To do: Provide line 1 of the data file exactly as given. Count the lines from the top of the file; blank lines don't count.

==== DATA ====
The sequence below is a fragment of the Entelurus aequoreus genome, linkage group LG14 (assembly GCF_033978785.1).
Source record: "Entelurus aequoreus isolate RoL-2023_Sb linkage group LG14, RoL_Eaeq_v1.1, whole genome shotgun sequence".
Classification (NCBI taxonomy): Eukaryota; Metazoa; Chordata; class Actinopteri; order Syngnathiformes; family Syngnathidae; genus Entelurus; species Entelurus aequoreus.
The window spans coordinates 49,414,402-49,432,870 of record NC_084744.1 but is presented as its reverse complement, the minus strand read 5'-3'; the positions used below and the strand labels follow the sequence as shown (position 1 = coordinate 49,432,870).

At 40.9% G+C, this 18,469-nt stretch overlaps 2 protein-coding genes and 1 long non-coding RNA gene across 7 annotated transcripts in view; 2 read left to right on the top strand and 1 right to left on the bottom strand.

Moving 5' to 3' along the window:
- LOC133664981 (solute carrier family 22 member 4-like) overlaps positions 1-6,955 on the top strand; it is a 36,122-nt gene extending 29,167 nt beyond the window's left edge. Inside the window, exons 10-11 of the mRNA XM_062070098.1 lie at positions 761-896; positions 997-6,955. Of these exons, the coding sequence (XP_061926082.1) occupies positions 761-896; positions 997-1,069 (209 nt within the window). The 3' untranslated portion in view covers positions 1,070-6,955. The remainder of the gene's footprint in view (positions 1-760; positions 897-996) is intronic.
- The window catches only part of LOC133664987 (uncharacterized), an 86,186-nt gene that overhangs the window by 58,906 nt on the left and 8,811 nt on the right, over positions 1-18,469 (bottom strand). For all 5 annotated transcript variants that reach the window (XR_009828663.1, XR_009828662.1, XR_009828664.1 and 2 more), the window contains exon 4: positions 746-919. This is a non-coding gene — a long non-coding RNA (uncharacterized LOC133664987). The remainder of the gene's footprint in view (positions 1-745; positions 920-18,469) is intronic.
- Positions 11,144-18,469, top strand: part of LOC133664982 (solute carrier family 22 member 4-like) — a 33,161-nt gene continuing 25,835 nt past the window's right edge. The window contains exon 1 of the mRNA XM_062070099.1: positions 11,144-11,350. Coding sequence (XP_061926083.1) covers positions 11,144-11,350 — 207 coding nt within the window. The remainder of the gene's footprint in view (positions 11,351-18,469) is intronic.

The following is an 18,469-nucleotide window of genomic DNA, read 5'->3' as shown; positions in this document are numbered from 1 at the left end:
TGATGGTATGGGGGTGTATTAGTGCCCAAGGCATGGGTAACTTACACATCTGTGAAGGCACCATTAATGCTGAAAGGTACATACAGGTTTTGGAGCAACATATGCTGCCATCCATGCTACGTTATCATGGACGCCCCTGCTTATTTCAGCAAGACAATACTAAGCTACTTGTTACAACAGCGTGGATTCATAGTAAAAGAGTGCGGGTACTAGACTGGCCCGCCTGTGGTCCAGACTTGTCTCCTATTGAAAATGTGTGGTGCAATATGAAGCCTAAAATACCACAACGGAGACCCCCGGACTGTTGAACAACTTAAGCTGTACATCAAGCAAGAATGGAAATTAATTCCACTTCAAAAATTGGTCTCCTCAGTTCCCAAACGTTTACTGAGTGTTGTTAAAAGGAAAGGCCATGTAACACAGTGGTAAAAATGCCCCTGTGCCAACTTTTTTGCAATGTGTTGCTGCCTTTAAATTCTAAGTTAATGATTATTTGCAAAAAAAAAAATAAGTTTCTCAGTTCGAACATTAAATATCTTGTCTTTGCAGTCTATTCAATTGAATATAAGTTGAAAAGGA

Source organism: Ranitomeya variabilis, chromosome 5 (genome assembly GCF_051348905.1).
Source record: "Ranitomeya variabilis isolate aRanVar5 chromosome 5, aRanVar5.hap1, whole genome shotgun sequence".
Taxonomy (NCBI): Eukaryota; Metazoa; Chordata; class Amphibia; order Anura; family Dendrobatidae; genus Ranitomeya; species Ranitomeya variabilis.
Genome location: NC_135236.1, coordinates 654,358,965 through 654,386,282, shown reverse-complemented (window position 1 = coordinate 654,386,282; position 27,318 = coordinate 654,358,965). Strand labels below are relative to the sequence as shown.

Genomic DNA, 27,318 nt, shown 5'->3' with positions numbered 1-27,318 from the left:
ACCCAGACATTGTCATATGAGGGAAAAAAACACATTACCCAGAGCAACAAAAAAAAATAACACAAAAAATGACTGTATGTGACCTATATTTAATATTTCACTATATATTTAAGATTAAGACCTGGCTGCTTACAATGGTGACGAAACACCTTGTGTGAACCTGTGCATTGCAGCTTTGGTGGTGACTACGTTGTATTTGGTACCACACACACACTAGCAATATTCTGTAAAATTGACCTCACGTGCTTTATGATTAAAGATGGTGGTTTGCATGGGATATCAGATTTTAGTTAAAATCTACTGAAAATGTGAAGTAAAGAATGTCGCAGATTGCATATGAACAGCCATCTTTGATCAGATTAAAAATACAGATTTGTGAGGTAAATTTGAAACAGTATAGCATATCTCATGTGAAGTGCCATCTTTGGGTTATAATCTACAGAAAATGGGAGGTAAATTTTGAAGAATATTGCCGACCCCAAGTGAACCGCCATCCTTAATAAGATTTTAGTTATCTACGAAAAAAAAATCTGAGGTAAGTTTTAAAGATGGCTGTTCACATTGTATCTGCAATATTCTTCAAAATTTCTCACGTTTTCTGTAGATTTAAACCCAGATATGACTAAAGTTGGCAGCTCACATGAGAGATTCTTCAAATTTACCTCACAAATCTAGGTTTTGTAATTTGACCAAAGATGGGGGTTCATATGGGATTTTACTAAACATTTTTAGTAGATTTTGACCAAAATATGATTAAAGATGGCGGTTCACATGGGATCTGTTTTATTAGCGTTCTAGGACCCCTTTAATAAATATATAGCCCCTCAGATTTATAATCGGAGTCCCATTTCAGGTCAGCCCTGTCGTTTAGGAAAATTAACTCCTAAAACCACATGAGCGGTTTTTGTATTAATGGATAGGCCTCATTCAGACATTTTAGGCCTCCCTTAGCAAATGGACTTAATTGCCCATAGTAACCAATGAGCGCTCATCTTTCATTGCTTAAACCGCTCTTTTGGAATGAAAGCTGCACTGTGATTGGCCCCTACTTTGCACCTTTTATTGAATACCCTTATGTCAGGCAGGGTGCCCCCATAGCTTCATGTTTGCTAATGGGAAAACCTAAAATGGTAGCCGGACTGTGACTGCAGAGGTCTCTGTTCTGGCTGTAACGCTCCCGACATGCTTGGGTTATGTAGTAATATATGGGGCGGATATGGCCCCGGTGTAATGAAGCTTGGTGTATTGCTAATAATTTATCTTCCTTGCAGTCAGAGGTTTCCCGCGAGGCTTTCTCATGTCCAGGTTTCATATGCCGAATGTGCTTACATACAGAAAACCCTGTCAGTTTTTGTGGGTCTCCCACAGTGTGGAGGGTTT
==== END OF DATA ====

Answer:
The sequence below is a fragment of the Entelurus aequoreus genome, linkage group LG14 (assembly GCF_033978785.1).